The next major version of Qt6 was released about two weeks ago, and I wondered how to get it to run on Linux. It is pretty simple on Windows because almost everything is based on an installer, and so the Qt installer fits in nicely. On Linux, however, where everything is package-manager based, how would you go about it there?
Let me show you how I did it.
Out of curiosity, I started by looking at what the apt package manager thinks about Qt6. For reference, I searched for "qt5" to get a baseline on how it should look.
Now, the same thing with "qt6".
As I expected, Qt6 is not yet part of the package repository. That means, to install it, you need to download the official Qt installer and do what every Windows user does 😅 Or you can grab the sources and compile it yourself, just out of spite.
So, go to "https://www.qt.io/download-open-source" and download the installer. I have linked to the Open Source variant, so be mindful of the requirements that come with it. But, since this is about Linux, I am sure you are aware of what that means.
Before you can start the installer, you must set the execute-bit. I
ran it as a superuser because I wanted to install it to
you are happy with the applications and libraries to be located in
your user directory, feel free to do so and omit
chmod +x qt-unified-linux-x64-4.0.1-online.run sudo ./qt-unified-linux-x64-4.0.1-online.run
There are two unfortunate things you will notice when the installer comes up:
- It looks like a terrible "gamer software" with a green accent color instead of the more typical red. I hate that, and if anyone from the Qt Company ever stumbles across this blog post, please change it and use more of the native look and feel of the host OS. It is okay to have some corporate branding, like the buttons, for example, so they match the website’s look. But your website isn’t all green, now is it?
- You must create a Qt Account to install the framework. That is a bummer, and it has already driven me crazy in a previous version of the installer on Windows. Once the anger passes, create the account and be done with it. Or wait for the package manager to support it or maybe get the sources and compile yourself. I do not know if downloading the sources requires such an account, though.
The next two images show the location where I installed the Qt 6
stuff (the reason for
sudo) and what packages and tools I selected.
You can go all-out and install everything there is, or start
minimalistic like I did and add more features over time when you need
By default, Cmake and Ninja are selected. I deselected these options and installed the necessary tools myself using the apt package manager. If possible, I prefer that over a custom installer.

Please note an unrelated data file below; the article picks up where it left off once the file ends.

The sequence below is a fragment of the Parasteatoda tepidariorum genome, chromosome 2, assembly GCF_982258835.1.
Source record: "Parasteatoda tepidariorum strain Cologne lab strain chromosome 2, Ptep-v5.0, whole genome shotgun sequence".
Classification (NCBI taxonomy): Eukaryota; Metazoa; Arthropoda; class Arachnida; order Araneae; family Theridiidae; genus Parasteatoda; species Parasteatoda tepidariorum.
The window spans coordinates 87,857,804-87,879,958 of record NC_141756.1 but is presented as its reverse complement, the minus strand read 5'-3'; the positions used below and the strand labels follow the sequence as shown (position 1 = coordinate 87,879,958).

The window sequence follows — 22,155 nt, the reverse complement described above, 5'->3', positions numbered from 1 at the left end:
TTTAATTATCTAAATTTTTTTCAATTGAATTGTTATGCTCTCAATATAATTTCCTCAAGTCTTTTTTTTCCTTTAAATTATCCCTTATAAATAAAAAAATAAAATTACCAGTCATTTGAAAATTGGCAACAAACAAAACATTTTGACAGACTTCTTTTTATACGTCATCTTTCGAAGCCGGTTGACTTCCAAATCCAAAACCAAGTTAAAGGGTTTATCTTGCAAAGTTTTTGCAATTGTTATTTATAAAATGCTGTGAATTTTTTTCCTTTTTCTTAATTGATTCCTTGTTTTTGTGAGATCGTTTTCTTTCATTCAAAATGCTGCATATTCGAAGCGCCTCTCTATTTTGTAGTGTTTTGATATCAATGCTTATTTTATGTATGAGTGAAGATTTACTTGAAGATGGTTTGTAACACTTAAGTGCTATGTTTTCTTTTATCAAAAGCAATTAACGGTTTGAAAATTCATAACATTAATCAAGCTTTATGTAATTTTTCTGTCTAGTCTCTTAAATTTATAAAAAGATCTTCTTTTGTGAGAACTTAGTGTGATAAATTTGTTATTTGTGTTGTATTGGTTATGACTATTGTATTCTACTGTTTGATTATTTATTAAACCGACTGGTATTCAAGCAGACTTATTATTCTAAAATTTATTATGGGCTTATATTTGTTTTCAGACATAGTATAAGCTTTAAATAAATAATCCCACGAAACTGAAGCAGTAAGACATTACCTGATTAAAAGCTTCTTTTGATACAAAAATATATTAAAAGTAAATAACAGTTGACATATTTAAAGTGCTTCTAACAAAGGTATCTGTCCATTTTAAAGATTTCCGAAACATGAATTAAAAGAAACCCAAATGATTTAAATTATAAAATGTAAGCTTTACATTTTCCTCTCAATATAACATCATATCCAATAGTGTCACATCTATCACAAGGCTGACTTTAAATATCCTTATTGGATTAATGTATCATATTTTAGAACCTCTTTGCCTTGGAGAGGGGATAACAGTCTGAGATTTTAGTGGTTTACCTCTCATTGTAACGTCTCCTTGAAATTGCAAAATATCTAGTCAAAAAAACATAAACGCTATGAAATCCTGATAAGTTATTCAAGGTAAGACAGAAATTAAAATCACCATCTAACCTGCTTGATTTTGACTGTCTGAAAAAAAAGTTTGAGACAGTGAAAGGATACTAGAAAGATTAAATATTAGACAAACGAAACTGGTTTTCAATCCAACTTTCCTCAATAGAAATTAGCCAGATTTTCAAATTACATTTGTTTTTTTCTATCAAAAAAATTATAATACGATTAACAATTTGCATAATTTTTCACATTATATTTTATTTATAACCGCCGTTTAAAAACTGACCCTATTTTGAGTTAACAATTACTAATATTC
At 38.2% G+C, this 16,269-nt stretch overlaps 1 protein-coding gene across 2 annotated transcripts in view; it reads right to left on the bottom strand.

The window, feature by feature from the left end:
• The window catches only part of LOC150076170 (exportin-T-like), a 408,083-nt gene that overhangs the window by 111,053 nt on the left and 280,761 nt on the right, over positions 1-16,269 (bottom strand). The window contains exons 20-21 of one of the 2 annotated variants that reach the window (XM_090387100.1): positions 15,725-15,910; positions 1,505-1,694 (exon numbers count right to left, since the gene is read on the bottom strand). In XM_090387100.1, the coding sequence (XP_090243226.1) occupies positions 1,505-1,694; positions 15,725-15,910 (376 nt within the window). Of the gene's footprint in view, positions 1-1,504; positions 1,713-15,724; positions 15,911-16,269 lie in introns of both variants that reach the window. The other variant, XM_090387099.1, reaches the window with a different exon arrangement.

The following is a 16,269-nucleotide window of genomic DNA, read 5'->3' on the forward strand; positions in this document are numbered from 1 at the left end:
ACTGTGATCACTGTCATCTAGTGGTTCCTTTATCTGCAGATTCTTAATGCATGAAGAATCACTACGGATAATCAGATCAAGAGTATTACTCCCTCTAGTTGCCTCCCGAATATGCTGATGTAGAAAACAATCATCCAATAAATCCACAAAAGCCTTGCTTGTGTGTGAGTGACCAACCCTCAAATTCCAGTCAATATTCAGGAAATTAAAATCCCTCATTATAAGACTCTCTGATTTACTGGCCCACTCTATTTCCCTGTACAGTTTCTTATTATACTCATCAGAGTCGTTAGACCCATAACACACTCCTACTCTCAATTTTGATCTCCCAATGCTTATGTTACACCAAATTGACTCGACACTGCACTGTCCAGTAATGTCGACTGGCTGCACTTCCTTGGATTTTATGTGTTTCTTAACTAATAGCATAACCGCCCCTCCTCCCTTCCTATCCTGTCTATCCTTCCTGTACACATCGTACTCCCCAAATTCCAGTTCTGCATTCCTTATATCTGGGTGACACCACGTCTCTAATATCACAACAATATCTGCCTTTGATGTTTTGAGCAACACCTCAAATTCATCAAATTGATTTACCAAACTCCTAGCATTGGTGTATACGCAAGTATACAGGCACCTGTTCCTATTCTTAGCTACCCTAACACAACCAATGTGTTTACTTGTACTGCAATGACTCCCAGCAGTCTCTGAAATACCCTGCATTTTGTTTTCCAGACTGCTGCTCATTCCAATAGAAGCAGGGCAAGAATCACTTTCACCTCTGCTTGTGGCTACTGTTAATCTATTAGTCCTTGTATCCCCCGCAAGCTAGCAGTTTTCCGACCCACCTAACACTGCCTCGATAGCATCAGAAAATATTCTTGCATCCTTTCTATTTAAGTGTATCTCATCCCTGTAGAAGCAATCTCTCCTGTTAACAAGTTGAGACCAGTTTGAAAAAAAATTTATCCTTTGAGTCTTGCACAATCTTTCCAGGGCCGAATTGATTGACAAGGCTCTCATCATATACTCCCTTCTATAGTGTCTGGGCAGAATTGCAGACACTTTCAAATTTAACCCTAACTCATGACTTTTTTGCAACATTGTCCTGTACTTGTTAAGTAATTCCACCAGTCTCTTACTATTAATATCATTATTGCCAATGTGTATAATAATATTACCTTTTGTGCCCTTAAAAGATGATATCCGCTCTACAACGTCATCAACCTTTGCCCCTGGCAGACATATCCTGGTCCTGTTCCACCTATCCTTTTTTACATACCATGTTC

sudo apt install cmake cmake-qt-gui ninja-build openssl
Continue through the wizard, and after downloading and unpacking a bunch of stuff, you are good to go. Now that you have installed Qt 6, there are a few more things to know and tweak to make the framework more convenient to use.
Panel Shortcut (*.desktop)
If you already have Qt Creator installed through the package manager, you can edit that file or copy it and use it as a basis for your own. I created a copy since I thought I do not want the package manager to update the file it created or remove it when I make changes to the Qt 5 installation.
sudo cp /usr/share/applications/org.qt-project.qtcreator.desktop /usr/share/applications/qtcreator.desktop sudo vim /usr/share/applications/qtcreator.desktop
The only things I changed are "Exec" and "Name".
[Desktop Entry] Type=Application Exec=/opt/Qt/Tools/QtCreator/bin/qtcreator %F Name=Qt Creator (/opt) GenericName=C++ IDE for developing Qt applications X-KDE-StartupNotify=true Icon=/opt/Qt/6.0.0/Src/qtdoc/doc/src/images/qt-logo.png StartupWMClass=qtcreator Terminal=false Categories=Development;IDE;Qt; MimeType= text/x-c++src;text/x-c++hdr;text/x-xsrc;application/x-designer;application/vnd.qt.qmakeprofile;application/vnd.qt.xml.resource;
If you run qmake from the command line, you either get an error or the version installed by your package manager. There are a few ways to work around this:
- Modify the
qtchooserconfiguration file: https://askubuntu.com/a/436539
- Create a symlink to the Qt 6 qmake binary,
ln -s /opt/Qt/6.0.0/gcc_64/bin/qmake /usr/bin/qmake. I have one called
/usr/bin/qmake6. You can also name it
/usr/bin/qmake, but I wanted to avoid potential issues with the package manger "fixing" this back to the Qt 5 version.
Qt 6 recommends using the CMake build tool in favor of Qt’s stalwart qmake utility. If you plan only to use Qt Creator then you are all set. It does all the necessary configuration for you. However, if you run CMake from the command line, you will likely encounter this error.
-- The CXX compiler identification is GNU 9.3.0 -- Check for working CXX compiler: /usr/bin/c++ -- Check for working CXX compiler: /usr/bin/c++ -- works -- Detecting CXX compiler ABI info -- Detecting CXX compiler ABI info - done -- Detecting CXX compile features -- Detecting CXX compile features - done CMake Error at CMakeLists.txt:14 (find_package): Could not find a package configuration file provided by "QT" with any of the following names: Qt6Config.cmake qt6-config.cmake Add the installation prefix of "QT" to CMAKE_PREFIX_PATH or set "QT_DIR" to a directory containing one of the above files. If "QT" provides a separate development package or SDK, be sure it has been installed. -- Configuring incomplete, errors occurred!
I remember it fondly from a little issue I ran into on Windows a short while ago. The fix is simple: